Skincare for children

When choosing the brand of products to be used, be careful of clever marketing as brands such as Johnson and Johnson, and Clearasil as they actually do more harm than good. Ensure you look no further than an organic line which has no chemicals, parabens, mineral oil, synthetic fragrance and other toxic ingredients.

One of the best influences you can have on your child for skin awareness is to express the importance of using sunscreen. Everyone still needs to receive their dose of vitamin D and so to keep them out in the sun but still protected, teach them why they need to use it and reapply later in the day.

Babies and Toddlers

The epidermis is significantly thinner in small children, with the top layer being only about two thirds the thickness of that in adults. Babies and children are more sensitive to a range of environmental conditions as they have a larger skin surface area to weight ratio. This means that chemicals absorbed through the skin tend to have a greater effect. It also means that their heat regulation differs, with infants losing heat through their skin more rapidly in cold temperatures, compared to adults. It is more important now than ever to ensure that the products that you are using are chemical free!

Before your baby is crawling, you actually don’t need to bathe them more than 2 to 3 times a week. Believe it or not, immersing yourself in water dehydrates the skin as it strips the natural oil in our skin. To help reverse this loss, it is best to apply oil to their skin after their bath. If you can keep up this good habit throughout their childhood, it will help them continue on throughout their teen and adult years.

Teen years

When should your children start to use beauty products? Well the best answer is throughout their whole life! However, since it is difficult to keep up with a routine, by the time they become teens, you have a hard time teaching them how to look after their skin properly.

As the teenage body begins to mature in preparation for adulthood, the skin must also adjust to a number of factors, including hormones, which significantly changes its structure and function. Adolescence brings about the maturation of the hair follicles, sebaceous (oil-producing) glands and sweat glands in the skin. The most notable change to occur within skin during the teenage years is the increased production of oil, or sebum which is caused by a surge in the sex hormones estrogen, androgen and progesterone which stimulate the sebaceous glands. This is the main culprit for teenage acne.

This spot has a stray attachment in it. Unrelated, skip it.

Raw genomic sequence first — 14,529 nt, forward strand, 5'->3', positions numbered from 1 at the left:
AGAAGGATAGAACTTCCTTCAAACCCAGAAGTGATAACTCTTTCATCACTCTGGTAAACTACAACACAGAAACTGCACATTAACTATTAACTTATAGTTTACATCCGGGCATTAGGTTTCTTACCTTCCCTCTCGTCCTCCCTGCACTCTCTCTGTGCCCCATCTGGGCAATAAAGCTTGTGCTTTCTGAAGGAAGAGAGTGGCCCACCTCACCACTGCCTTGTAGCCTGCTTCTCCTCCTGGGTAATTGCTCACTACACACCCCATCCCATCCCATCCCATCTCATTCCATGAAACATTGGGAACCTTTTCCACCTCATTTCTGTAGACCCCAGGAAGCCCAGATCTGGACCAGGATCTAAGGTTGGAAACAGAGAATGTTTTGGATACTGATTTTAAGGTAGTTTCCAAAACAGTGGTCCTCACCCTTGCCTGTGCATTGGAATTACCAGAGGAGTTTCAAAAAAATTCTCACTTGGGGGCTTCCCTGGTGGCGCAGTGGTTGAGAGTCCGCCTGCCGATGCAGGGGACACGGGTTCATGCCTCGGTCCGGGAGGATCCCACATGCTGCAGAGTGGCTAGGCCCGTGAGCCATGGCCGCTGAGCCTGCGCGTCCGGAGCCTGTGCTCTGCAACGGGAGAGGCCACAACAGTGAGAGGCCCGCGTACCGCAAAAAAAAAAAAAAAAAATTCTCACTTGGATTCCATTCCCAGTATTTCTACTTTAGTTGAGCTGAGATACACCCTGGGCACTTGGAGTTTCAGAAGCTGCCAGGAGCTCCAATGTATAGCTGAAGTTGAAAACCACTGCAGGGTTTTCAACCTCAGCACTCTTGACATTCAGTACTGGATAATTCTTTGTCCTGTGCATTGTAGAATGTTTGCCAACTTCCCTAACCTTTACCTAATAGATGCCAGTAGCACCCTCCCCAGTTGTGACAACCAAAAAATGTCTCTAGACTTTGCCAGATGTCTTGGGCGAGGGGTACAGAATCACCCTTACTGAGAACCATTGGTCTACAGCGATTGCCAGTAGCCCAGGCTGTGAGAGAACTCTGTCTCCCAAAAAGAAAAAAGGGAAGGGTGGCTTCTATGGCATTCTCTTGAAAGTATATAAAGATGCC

When your child starts to show these changes, this is when you need to delicately approach the subject of skincare. Recommending that they cleanse their skin everyday (day and night is preferable however if they can do it at least in the night time, it is a big step in the right direction) with a gentle cleanser and applying a light moisturizer. Even though I recommend moisturizing day and night, applying sunscreen on the face during the day is much more important and so if you had to choose, the sunscreen is the better option.

For young women, try to emphasize the importance of removing any residual make-up prior to bedtime to allow the skin time to breathe. Not only by removing the make-up from the skin will it stop the pores from clogging, it will also lessen the amount of dirt and grime that sticks to their pillows.

When choosing products for acne, please be careful not to purchase products that actually dry out their whole skin and not just their impurities. Through the right marketing, Clearasil has become one of the biggest products for teens and adults alike with acne. Even though they may have a short-term effect for getting rid of some of the acne, the product has a damaging effect on the cells long term causing dryness, dehydration, sensitivity, sun sensitivity, and premature aging. I recommend using Simplicite Blemish Gel or tea tree essential oil as a spot treatment or by using 2 drops with their moisturizer at night to try and remove the bacteria without causing negative effects on the skin. If the acne is severe, please consult your therapist or doctor.

Nutrition also plays a big role in helping to keep the acne at bay since it has a direct influence on our hormone level. Try and encourage your children to not eat foods that dramatically change their hormone balance such as simple carbohydrates (bread, pastries), sugar and for the older ones, caffeine and alcohol. In most cases, this is the hardest element to control with your children but please don’t give up explaining the effects and helping them choose their vices in moderation.

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